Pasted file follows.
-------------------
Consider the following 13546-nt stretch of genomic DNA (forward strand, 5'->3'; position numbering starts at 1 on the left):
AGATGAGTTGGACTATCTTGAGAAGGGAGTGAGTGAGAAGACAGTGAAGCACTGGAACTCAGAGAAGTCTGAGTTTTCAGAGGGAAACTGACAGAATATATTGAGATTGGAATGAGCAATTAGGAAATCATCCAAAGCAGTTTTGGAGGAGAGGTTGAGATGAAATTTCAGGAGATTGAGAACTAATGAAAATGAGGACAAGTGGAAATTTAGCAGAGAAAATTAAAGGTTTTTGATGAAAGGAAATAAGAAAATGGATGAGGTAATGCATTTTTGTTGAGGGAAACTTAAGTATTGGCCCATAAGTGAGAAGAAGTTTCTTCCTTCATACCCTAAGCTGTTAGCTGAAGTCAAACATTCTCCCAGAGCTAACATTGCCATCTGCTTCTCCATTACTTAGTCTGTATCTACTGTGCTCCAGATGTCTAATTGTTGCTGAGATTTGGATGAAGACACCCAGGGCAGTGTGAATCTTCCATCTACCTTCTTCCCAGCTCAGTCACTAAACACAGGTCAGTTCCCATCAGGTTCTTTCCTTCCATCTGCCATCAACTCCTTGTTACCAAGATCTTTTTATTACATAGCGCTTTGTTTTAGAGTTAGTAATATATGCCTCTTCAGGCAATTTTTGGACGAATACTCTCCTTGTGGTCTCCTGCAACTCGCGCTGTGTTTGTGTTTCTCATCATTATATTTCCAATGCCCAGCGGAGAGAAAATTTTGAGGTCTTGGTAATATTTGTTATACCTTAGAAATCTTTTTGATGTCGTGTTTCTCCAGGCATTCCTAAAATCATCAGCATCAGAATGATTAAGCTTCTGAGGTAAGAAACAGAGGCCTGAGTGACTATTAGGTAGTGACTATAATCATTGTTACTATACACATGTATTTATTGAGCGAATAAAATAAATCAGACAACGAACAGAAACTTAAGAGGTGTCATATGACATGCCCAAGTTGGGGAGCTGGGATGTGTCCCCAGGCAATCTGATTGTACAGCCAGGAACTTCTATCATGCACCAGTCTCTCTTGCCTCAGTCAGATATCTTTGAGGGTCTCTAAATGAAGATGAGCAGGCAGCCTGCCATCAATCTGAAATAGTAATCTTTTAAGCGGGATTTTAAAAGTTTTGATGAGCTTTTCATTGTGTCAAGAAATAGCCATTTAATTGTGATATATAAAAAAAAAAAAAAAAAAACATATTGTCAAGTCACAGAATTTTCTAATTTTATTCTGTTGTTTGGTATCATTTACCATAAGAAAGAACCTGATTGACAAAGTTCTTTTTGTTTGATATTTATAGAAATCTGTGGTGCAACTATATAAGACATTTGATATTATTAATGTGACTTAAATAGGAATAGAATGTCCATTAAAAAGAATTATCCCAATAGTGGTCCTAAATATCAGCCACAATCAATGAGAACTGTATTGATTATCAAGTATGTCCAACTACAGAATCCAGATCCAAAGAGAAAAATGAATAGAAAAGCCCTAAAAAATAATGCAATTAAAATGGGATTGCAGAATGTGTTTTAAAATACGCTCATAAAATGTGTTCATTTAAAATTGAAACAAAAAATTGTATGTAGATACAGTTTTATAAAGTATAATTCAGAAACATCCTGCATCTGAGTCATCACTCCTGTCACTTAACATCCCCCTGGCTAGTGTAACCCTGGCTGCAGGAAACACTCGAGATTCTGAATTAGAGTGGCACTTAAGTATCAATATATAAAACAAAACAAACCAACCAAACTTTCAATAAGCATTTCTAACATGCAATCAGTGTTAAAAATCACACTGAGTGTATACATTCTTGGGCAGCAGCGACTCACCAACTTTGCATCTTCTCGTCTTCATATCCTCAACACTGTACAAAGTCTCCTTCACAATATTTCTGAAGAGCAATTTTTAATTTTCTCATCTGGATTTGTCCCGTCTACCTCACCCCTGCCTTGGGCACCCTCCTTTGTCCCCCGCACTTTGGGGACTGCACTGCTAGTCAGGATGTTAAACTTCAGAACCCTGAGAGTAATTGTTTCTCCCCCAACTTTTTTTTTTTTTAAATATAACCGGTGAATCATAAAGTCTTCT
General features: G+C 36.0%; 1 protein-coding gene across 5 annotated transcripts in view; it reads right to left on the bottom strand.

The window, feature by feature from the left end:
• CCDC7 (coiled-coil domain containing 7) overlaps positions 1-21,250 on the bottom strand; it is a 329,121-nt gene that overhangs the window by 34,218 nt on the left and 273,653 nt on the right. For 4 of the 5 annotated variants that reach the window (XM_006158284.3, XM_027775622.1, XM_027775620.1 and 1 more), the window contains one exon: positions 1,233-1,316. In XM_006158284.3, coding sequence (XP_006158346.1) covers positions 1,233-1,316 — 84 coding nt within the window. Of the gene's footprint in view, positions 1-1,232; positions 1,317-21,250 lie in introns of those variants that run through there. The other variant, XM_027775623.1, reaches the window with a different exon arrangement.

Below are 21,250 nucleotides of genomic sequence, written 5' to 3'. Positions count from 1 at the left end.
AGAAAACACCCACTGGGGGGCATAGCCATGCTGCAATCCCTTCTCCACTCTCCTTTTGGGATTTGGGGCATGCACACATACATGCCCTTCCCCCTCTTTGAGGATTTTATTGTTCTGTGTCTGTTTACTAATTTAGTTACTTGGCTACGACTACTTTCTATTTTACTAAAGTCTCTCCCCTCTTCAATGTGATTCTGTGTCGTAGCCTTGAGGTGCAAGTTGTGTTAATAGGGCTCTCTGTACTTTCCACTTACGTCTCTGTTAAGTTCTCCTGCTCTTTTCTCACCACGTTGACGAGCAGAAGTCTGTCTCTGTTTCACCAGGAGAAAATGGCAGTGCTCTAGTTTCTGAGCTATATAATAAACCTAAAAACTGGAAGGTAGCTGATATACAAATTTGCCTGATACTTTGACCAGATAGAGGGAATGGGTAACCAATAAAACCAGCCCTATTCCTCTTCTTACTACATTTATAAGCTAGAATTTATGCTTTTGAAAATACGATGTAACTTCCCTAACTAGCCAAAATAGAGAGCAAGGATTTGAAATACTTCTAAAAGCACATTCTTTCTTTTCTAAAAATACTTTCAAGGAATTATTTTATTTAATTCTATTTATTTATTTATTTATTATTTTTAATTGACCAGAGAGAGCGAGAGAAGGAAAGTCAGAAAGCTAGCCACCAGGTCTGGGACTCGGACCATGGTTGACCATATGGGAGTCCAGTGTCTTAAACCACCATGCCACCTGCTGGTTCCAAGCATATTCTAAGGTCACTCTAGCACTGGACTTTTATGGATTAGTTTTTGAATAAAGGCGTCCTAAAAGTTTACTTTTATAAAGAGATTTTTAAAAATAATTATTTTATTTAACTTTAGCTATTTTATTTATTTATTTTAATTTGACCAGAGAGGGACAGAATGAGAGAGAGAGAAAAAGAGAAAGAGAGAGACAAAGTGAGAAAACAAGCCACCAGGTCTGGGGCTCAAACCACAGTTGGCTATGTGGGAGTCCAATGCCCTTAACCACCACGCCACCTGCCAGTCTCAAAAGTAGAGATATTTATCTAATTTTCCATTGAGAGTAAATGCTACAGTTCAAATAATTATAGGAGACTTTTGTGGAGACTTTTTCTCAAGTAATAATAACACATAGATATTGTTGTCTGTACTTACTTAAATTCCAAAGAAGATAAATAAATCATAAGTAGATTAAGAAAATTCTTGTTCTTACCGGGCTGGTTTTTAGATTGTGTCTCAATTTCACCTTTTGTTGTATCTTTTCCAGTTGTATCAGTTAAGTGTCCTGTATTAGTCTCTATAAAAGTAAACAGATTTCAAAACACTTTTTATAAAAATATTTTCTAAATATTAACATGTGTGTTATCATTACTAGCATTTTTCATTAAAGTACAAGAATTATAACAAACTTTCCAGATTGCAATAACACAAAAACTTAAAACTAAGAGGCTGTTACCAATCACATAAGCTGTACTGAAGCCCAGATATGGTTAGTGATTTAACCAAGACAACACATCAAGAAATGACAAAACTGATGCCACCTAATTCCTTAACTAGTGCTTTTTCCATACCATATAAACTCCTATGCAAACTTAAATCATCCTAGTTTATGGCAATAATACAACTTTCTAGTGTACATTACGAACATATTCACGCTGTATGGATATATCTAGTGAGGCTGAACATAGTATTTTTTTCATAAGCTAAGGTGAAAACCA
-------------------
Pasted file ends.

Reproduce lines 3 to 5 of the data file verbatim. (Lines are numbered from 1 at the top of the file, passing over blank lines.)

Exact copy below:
General features: G+C 36.0%; 1 protein-coding gene across 5 annotated transcripts in view; it reads right to left on the bottom strand.

The window, feature by feature from the left end:
• CCDC7 (coiled-coil domain containing 7) overlaps positions 1-21,250 on the bottom strand; it is a 329,121-nt gene that overhangs the window by 34,218 nt on the left and 273,653 nt on the right. For 4 of the 5 annotated variants that reach the window (XM_006158284.3, XM_027775622.1, XM_027775620.1 and 1 more), the window contains one exon: positions 1,233-1,316. In XM_006158284.3, coding sequence (XP_006158346.1) covers positions 1,233-1,316 — 84 coding nt within the window. Of the gene's footprint in view, positions 1-1,232; positions 1,317-21,250 lie in introns of those variants that run through there. The other variant, XM_027775623.1, reaches the window with a different exon arrangement.